For life is an opportunity, and desire has the greatest power, and perfection is the promise of the soul. We seek perfection, because perfection is the ultimate aim and the goal of creation. The source of all things is perfect. Our source is perfect, our goal is perfect. And therefore every atom of the universe is working towards perfection, and sooner or later it must arrive at perfection consciously. If it were not so, you would not have read in the Bible, 'Be ye perfect as your Father in heaven is perfect.'

A person who is conscientious in his duty, who attaches great importance to his ideal, is apt to say to the person who is engaged in money making, 'You are striving for earth's treasures, I am performing what I consider my duty.' The person who is making his way to heaven, who is holding paradise in his expectations, is inclined to say to the pleasure seeker, 'You are absorbed in life's momentary pleasures, I am working for the life to come.' But the person who is busy money making can also say to the one who is conscientious of duty and the one possessing the high ideal, 'If you had to go through the experience which I have to, you would see in this too something worthwhile' […]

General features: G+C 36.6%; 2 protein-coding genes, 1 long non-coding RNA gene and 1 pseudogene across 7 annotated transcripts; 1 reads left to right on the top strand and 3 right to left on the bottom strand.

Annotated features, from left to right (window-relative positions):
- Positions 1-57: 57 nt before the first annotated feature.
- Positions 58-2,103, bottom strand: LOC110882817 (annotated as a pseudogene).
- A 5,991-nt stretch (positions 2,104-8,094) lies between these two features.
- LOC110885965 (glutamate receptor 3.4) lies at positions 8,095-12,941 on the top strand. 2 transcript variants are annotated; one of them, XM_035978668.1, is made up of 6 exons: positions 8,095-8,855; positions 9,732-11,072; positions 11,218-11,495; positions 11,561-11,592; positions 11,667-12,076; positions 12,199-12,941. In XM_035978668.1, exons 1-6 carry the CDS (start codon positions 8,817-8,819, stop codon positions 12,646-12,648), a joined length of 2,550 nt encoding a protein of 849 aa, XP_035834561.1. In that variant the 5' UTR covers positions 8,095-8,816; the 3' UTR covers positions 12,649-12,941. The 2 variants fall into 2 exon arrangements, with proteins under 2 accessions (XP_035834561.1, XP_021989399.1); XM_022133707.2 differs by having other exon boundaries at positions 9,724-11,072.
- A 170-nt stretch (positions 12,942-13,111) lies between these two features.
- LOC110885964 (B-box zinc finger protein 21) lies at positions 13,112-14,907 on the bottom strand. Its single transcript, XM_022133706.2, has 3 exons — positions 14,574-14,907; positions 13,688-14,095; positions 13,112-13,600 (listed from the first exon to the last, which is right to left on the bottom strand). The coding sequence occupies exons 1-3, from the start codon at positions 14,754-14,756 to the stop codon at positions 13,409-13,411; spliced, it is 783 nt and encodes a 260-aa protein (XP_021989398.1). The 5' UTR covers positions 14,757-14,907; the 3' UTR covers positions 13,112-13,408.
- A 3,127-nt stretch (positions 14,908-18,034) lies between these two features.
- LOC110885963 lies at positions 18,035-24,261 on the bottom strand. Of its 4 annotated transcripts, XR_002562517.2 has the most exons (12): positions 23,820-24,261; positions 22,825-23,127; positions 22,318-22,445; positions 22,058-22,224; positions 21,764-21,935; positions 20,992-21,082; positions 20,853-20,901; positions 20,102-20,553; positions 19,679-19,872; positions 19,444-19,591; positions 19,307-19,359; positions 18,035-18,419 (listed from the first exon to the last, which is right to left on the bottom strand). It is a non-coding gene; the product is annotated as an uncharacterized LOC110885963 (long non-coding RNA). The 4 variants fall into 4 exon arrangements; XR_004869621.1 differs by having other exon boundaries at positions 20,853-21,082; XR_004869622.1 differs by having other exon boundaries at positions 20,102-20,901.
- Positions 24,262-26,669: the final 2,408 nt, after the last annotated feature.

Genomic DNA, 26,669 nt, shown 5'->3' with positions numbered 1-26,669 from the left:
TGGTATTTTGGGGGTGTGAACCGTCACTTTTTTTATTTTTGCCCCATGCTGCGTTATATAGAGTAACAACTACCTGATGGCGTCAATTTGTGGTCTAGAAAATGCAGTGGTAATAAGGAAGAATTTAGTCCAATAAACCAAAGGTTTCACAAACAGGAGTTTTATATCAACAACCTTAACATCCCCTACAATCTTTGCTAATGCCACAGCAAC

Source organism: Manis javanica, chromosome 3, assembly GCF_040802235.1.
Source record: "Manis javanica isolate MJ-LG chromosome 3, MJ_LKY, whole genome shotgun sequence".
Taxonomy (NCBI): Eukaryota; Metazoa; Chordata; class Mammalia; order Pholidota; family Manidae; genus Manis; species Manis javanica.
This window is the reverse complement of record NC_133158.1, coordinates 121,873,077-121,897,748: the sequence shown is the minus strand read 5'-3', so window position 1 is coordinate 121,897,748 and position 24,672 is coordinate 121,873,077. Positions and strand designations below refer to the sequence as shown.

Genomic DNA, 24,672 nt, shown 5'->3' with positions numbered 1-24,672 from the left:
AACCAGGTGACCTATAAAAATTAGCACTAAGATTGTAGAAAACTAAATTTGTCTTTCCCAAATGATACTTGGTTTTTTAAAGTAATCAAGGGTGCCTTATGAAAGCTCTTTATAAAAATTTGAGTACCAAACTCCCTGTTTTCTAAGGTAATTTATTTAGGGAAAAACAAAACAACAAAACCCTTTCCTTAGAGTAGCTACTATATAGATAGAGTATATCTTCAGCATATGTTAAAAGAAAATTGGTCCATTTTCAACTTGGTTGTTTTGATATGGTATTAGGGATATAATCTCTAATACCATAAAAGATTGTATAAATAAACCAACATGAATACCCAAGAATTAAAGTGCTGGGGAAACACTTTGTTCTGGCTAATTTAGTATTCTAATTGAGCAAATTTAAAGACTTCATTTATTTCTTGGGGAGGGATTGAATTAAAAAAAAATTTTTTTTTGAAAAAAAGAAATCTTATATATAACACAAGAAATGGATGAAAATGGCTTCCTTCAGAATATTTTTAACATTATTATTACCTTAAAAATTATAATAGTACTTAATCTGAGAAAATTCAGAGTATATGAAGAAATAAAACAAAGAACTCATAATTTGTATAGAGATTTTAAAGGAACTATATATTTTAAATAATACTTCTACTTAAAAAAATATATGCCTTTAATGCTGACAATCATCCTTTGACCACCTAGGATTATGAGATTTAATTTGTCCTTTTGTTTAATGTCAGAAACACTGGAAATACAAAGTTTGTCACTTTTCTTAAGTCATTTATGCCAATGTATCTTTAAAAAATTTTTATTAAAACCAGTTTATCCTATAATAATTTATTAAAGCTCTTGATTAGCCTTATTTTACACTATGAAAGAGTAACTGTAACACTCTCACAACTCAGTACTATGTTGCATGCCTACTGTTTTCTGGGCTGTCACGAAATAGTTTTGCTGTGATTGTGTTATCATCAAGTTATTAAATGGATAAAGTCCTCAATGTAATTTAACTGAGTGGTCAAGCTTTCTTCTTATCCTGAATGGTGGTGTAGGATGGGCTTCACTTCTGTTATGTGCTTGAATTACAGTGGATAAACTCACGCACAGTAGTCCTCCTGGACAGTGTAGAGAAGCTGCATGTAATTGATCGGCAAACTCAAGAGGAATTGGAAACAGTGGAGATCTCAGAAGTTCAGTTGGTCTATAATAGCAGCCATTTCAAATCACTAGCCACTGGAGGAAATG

This shows that all these seekers after different things, seekers after wealth, seekers after ideal, seekers after pleasure, and seekers after paradise, must have their own ways. They will at the same time have their own reasons. One may contradict another, although they are all making their way to the goal. Sooner or later, with more or less difficulty, they must arrive at the purpose of life.

One may ask, 'Which of these […] ways is the best way of arriving at the purpose of life?' That way is best which suits you best. The way of one person is not for another person, although man is always inclined to accuse another person of doing wrong, believing that he himself is doing right. In reality, the purpose is beyond all these […]. Neither in paradise nor in the ideal, neither in pleasures nor in the wealth of this earth is that purpose accomplished. That purpose is accomplished when a person has risen above all these things. It is that person then, who will tolerate all, who will understand all, who will assimilate all things, who will not feel disturbed by things which are not in accordance with his own nature or the way which is not his way. He will not look at them with contempt, but he will see that in the depth of every being there is a divine spark which is trying to raise its flame toward the purpose.